Building and Using a Cylinder Leakdown Tester

by Mike Nixon

Everyone remembers how to do a compression test: screw in the tester, flip the kill switch to "off", hold the throttle wide open, and press the starter button. The cylinder takes in air and compresses it, and the tester traps it. The maximum is reached when the gauge holds more pressure than the engine can produce. Not too difficult. The weakness of this test however is that throttle position, engine temperature, ambient air temperature, and a host of other factors can make the results vary considerably. What's worse, a compression test checks too many engine components at the same time. A poor reading can indicate so many things, it's hard to tell which engine part is at fault without doing a lot of other tests. A leakdown test avoids this difficulty. Air is pumped into the cylinder from an outside source, and the gauge reads the percentage that escapes, which not only eliminates all of the afore-mentioned variables, but as a bonus, makes it a simple matter to pinpoint the source of the leakage by wiggling and rotating engine parts while the test is underway.


"That'll be $1,500, and oh, still smokes..."

But how does it work? Okay. Let's say your brother-in-law rebuilt your engine. You've suspected that the guy is mechanically challenged, and sure enough, the finished product smokes like a chimney. But he's your kin, so... Finally, you have a shop look at it. Good results from a compression test combined with the smoking leads them to a diagnosis of trashed valve guides. Seems reasonable and you approve the work. But, the engine still smokes. Now you really have a problem, not to mention the shop, and your brother-in-law. Enter Mr. Goodwrench, who produces a leakdown tester, and performs the following test. On each cylinder in turn, he finds TDCC, sets up the tester, and reads the percentage of leakage. They're all good and low. Hmm. Undaunted, our hero retests each cylinder, but this time he lowers the pressure setting on the instrument, and, rotating the crankshaft a smidge each time to slide the piston down the bore a little, picks up the problem, plain as day. On the #4 cylinder, the gauge now reads 60% leakdown when the piston is partway down the bore, indicating cylinder damage, which the teardown verifies. Seems your brother-in-law didn't get one of those pesky wristpin circlips all the way into its groove. It subsequently popped out, and the wristpin tore a handsome trench into the cylinder wall. Why didn't the shop find it when the head was pulled for the valve job? Because; two of the four pistons were at TDC. Why didn't the compression test pick it up? Because; despite the trench, there is still plenty of cylinder area (the pin is more than an inch below the deck) in which to build adequate pressure during a compression test. This actually happened, and it illustrates both the weakness of a compression test and the strength of a leakdown test.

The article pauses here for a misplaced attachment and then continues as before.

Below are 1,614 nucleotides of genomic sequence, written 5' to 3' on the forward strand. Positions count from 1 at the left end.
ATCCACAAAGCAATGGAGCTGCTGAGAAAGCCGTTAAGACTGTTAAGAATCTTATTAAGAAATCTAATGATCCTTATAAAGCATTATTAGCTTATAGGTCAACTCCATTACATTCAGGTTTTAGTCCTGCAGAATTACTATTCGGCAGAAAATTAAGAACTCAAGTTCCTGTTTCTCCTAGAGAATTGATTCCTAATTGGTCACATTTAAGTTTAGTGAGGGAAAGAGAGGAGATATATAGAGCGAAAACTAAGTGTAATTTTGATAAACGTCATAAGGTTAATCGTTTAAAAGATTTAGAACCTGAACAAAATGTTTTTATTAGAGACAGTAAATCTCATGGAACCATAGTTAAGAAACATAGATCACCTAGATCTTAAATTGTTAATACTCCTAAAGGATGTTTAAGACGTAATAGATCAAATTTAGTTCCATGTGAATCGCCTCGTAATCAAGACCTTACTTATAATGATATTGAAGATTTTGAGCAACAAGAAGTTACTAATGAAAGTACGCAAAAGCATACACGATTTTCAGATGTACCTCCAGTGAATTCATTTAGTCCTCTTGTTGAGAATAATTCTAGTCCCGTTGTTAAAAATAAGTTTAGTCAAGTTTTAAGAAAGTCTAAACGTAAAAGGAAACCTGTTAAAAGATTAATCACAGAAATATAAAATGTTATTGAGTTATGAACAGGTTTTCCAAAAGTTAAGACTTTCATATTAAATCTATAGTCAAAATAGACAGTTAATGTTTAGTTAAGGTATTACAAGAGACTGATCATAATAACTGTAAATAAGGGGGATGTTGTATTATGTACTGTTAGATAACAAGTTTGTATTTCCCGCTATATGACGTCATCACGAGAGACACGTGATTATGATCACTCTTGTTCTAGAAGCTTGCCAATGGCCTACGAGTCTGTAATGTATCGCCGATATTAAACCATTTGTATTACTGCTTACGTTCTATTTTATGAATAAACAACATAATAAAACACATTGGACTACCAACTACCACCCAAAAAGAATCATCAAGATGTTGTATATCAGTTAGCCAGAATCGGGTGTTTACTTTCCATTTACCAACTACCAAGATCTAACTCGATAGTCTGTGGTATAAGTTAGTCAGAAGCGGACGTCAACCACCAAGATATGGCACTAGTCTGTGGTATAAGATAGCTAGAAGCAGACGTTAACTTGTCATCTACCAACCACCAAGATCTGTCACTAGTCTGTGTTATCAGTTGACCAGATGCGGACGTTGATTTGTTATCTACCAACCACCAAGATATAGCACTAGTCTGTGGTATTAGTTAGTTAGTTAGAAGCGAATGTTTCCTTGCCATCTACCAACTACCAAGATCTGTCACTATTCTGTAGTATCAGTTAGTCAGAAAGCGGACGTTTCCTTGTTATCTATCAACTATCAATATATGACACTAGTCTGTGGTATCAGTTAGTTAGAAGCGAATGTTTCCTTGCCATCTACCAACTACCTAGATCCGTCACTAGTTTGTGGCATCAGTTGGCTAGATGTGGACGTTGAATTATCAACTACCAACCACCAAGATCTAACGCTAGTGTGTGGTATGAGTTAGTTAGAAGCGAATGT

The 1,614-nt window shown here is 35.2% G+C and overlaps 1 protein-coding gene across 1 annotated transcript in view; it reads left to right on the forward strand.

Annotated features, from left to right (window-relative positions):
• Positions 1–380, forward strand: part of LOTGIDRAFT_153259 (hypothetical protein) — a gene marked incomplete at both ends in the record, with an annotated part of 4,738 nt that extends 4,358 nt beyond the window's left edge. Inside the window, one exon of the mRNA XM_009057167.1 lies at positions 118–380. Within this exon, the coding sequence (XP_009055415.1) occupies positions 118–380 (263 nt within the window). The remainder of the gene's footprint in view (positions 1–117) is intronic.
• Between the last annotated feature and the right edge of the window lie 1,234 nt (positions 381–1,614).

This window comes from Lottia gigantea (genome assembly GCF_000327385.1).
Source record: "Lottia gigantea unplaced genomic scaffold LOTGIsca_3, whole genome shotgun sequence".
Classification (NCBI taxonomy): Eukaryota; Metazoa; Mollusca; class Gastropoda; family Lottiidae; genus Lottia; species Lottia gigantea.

Leakdown testers are way cool. Not only does the amount of air escaping from the cylinder register on the gauge, it can also be heard, enabling the source of the leak to be pinpointed prior to the teardown. For example, high readings accompanied by hissing in the carburetor indicate burnt, tight, or carboned-up intake valves; the same thing in a muffler points toward--you guessed it--exhaust valves. A breeze coming out of the dipstick hole indicates worn or heat-softened rings. And, air escaping from an adjacent spark plug hole pinpoints a blown head gasket.


Not for everyone

There's a catch, of course. You need an air compressor to use a cylinder leakdown tester. And, you need to now how to accurately find TDCC (top dead center on the compression stroke) for each cylinder that is tested. Can you do it? Sure. If you can correctly adjust your valves, you can use a leakdown tester.


Rolling your own

Inexpensive, ready-made leakdown testers are easy to find today; you don't have to mortgage your house to a Snap-On dealer. So, if you are concerned about the condition of your engine but aren't into making things, or don't have the time, you can buy a leakdown tester for about $75 at many auto parts stores and the like. If on the other hand you have an air compressor, that sort of implies that you're a certified tinkerer. You're probably also into making things, and for you, throwing together a leakdown tester is no big deal. Here's the rundown:

Using it

Adjust the cylinder to be tested to TDC compression (all modern inline fours' firing orders are 1-2-4-3). Plug your tester into an air compressor line and adjust the regulator to get a "0" (or 100 psi, if you didn't customize the face) reading. Screw the hose into the spark plug hole. Connect the two. If the crankshaft turns or you hear all the compressor's air rushing out of an obviously open valve, the cylinder wasn't set exactly on TDC compression. Try again. When you get it right, the piston will stay put and the tool will indicate the amount of air that is escaping from around the rings, valves and head gasket of that cylinder. All cylinders leak a little.  Large ones leak more, smaller ones less. Racing cylinders lose only 1 to 2%. Production multi-cylinder engines in top fiddle pass 5% and less, and no more than 10% regardless of the mileage. More than 10% leakdown means there's something wrong.



In the event of a high reading, first take the time to double-check that you are in fact at TDC on the compression stroke, not on the exhaust stroke (where both valves will be open). If that checks out, and the leak is (as it is usually) a valve, remove the valve cover and, with a hammer and drift, carefully tap on one or both of the rockers for that cylinder, watching the gauge as you do so. This will often loosen carbon from around the valve and the reading will drop to a reasonable level.


Parts List